Signs in the Upper School Commons remind students what can and cannot be composted.

Signs in the Upper School Commons remind students what can and cannot be composted.

From Garbage to Garden

The scoop on composting is that it's an easy and effective way to reduce waste and provide healthy soil for a garden. It's one of the simplest ways for people to recreate Earth's natural cycle. And at the Elms, composting is now a way of life.

As a midterm project in the Upper School's inaugural Ohio's Natural History class, student's designed and implemented a composting plan that can be maintained through the years.

In order to establish an ongoing compost initiative, the first step was to clean up and refurbish a long-forgotten compost bin.  The bin was moved to a more prominent place near the Upper School for easy access.

After thoroughly studying what items are meant for composting and what items should go to a landfill, students developed posters to help educate others on what should be included in a compost bin.  These include things like lettuce, non-citrus fruits, eggshells, tea bags and certain paper products.  Never compost meat scraps, onions or paper products coated in plastic.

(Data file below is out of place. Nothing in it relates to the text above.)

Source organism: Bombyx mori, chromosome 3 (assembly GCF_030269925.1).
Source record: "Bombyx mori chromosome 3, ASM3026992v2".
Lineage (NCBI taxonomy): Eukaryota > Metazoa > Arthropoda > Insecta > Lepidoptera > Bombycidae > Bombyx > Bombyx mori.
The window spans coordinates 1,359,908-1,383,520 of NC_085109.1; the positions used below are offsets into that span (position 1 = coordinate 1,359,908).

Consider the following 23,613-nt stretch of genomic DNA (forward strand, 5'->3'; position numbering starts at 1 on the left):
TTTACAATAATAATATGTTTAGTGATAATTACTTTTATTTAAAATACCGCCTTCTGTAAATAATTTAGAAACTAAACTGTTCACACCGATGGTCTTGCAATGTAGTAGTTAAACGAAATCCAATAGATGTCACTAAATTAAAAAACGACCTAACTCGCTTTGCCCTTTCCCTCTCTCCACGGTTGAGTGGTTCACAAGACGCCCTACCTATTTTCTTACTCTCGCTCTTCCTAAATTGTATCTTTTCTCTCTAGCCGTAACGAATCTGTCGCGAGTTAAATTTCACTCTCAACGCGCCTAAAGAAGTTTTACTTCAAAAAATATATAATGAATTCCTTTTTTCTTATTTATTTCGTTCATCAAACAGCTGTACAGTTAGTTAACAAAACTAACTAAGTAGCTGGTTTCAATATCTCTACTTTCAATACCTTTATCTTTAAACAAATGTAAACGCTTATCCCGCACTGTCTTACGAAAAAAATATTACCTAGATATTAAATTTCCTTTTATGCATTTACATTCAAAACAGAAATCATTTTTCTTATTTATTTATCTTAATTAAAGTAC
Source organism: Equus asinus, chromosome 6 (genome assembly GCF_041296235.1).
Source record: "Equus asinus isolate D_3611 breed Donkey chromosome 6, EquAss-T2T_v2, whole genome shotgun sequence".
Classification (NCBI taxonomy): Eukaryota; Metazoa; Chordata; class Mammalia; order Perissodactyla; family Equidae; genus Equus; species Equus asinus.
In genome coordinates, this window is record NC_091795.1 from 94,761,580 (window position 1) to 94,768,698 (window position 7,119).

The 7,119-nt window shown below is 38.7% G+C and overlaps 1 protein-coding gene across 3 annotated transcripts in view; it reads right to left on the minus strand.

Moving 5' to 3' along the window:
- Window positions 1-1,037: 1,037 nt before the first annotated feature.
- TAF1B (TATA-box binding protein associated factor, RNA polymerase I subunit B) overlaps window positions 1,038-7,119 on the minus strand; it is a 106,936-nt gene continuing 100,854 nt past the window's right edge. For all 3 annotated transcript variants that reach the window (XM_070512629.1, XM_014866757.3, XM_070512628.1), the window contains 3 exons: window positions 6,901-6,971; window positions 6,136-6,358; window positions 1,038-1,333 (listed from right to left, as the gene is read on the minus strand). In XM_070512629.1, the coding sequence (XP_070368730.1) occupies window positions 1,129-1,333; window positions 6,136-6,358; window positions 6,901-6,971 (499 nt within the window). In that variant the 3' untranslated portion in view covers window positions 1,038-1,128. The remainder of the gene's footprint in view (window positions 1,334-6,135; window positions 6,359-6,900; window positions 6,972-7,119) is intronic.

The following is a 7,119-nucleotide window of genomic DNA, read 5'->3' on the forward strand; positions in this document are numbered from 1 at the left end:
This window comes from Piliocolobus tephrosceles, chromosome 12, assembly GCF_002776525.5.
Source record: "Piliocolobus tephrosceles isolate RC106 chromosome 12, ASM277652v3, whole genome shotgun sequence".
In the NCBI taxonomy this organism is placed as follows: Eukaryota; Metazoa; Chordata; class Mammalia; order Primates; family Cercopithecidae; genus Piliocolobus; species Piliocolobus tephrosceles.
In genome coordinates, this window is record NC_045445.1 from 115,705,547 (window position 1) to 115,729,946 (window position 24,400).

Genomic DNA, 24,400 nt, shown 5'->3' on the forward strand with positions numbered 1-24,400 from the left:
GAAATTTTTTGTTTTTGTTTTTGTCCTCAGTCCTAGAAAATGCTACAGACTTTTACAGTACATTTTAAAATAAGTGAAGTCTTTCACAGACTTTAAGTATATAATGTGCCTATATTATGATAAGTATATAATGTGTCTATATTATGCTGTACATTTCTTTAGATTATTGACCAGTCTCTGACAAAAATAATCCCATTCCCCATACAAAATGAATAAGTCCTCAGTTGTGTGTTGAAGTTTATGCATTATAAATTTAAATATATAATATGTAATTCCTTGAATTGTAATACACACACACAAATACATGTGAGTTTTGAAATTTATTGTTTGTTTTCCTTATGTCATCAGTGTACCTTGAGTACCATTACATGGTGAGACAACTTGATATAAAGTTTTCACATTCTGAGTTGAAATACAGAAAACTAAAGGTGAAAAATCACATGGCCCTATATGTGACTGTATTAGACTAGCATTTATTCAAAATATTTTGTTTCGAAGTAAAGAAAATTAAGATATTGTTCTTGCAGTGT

The plan for the project included estimated costs, a timeline for implementation, a maintenance schedule and an evaluation process.

The success of the project involves school-wide participation so the students planned a campus wide assembly near Earth Day to build enthusiasm for the program, solicit volunteers to empty the buckets in the commons, turn the compost bin and clean the buckets and bins regularly.  The response was  overwhelmingly positive and the volunteer sheets were filled up.  The event ended with a "bugs and dirt" dessert.